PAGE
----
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One site suggested the difference is that the warrant in the bond with warrant is a fixed price on company stock. E.g. for a \$1000 bond, you can buy 500 shares at \$2 each. And that convertible bonds does not have a fixed price term.

Another site suggested that with a bond with warrant, the warrant can be sold separately from the bond, while a convertible bond has not that possibility.

Are any of these suggestions correct, or is it something else that make up the (major) difference?

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The major difference is that the equity option embedded in a convertible bond is not detachable from the convert, so that you have to value the bond and the embedded option together. If you want to make a direct comparison with a detachable warrant, you can think of the the embedded option in a convertible bond as having a strike price equal to the value of the remaining cash flows of the convertible bond, so that the strike prices changes over time as coupon payments are made, and changes with the level of both interest rates and the credit quality of the bond issuer.

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Both statements are correct.

A warrant allows a holder to BUY a stock at a set price. Because there is a specific price, all that is needed is CASH to get the stock. As such, the warrant can be separated from the bond, and someone else could use it. As a result, it is valued separately from an accounting perspective.

A convertible bond, on the other hand, simply allows the holder to TRADE the bond for some stock. Since the holder needs the BOND to get the stock (vs. cash), the value of the trade cannot be separated from the stock.

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  • $\begingroup$ So a bond with warrant is really simply a bond plus a call on a stock right? $\endgroup$ – SRKX Aug 26 '13 at 17:48
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What convertible securities are Convertible securities are typically either bonds or preferred stock that combines typical features of their respective asset class with exposure to price changes in the common shares of the company. Convertible bonds will usually carry an interest rate, par value, and maturity date just like any other bond. Convertible preferred stock will have a stated preference amount in the event of liquidation, and it also often has a set dividend rate that acts much like a coupon rate for a bond.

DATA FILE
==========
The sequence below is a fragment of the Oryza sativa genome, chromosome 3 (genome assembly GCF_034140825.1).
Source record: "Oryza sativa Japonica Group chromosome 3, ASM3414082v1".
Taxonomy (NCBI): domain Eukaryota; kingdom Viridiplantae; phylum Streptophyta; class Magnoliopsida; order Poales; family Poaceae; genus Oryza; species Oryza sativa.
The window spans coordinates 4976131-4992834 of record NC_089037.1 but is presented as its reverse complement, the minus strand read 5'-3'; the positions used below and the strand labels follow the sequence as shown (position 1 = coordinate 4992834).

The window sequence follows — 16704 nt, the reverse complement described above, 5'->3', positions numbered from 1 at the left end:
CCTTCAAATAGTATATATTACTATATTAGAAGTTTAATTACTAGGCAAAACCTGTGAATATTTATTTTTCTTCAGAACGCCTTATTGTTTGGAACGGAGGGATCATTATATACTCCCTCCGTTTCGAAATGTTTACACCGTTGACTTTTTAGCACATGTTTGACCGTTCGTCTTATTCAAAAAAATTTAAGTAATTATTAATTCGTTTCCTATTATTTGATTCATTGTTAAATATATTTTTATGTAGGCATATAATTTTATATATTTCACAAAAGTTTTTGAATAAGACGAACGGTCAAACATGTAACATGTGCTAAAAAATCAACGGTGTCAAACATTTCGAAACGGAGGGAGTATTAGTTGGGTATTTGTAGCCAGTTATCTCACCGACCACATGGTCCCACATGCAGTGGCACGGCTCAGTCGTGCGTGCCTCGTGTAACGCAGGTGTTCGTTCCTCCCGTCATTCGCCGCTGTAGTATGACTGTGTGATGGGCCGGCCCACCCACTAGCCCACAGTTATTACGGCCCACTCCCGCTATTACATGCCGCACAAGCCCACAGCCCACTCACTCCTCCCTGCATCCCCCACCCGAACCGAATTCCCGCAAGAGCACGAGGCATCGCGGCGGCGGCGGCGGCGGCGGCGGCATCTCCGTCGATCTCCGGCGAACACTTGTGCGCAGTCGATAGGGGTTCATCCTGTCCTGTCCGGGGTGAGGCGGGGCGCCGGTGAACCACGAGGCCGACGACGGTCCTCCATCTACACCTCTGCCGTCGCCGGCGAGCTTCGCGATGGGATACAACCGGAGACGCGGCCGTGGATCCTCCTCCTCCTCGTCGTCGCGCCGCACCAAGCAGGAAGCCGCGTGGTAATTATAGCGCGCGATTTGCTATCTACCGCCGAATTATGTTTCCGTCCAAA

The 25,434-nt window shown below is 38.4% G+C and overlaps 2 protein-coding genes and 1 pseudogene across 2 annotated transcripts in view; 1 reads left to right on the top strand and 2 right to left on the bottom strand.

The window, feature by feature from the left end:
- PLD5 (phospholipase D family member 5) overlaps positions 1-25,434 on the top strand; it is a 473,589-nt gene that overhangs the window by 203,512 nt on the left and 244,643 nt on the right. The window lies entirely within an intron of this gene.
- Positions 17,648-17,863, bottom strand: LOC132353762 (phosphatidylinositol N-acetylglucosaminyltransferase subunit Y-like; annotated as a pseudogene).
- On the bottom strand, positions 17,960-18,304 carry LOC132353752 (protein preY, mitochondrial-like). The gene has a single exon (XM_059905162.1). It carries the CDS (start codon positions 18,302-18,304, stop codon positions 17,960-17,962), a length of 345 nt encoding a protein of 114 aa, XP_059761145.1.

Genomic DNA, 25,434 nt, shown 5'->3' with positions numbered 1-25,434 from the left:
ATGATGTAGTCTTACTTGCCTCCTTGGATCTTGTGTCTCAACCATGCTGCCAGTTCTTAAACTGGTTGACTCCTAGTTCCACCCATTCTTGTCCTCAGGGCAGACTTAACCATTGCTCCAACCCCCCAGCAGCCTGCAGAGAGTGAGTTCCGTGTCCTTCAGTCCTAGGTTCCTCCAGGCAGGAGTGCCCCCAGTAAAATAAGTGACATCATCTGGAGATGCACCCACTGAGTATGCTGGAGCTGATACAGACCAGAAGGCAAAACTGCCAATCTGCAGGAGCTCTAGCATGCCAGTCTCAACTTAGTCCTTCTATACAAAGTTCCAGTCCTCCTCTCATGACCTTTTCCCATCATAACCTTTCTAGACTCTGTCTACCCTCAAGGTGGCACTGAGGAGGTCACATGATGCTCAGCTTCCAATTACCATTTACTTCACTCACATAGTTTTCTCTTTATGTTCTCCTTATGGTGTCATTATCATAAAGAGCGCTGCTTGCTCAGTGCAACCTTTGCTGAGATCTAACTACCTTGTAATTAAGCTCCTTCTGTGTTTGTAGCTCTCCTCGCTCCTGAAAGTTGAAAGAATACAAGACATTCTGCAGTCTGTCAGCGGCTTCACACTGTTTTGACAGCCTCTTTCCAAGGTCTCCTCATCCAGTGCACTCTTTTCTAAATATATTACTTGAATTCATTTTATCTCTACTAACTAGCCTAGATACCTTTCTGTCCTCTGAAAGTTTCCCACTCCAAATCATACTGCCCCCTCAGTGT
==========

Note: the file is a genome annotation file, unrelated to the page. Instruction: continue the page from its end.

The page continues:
Convertible securities also give investors the right to exchange their bond or shares for common stock of the company. Each convertible security will give specifics on the number of shares you'll receive upon conversion, as well as the expiration date by which the security must be converted. In some cases, conversion is mandatory, while other convertible securities leave the conversion decision at the discretion of the owner.

What warrants are Warrants, on the other hand, typically don't have any intrinsic value of their own. Unlike convertible securities, there's no underlying bond or preferred shares that give the warrant owner any additional rights. The only value that the warrant has comes from its conversion feature.

Warrants resemble options in that they typically require investors to make an additional payment within a specified time frame in order to exercise the warrant and receive common stock in exchange. Warrants tend to have longer lifespans than ordinary options, with expiration dates as much as 10 years into the future being relatively common. Investors aren't required to exercise warrants, but they're worthless after they expire unexercised.

Both warrants and convertible securities have their place within the capital structure of a company. The investments have some things in common, but their differences also have maximum value to different sets of investors. Those who want maximum reward will prefer warrants, but those who want some protection from worst-case scenarios will gravitate toward convertible securities.

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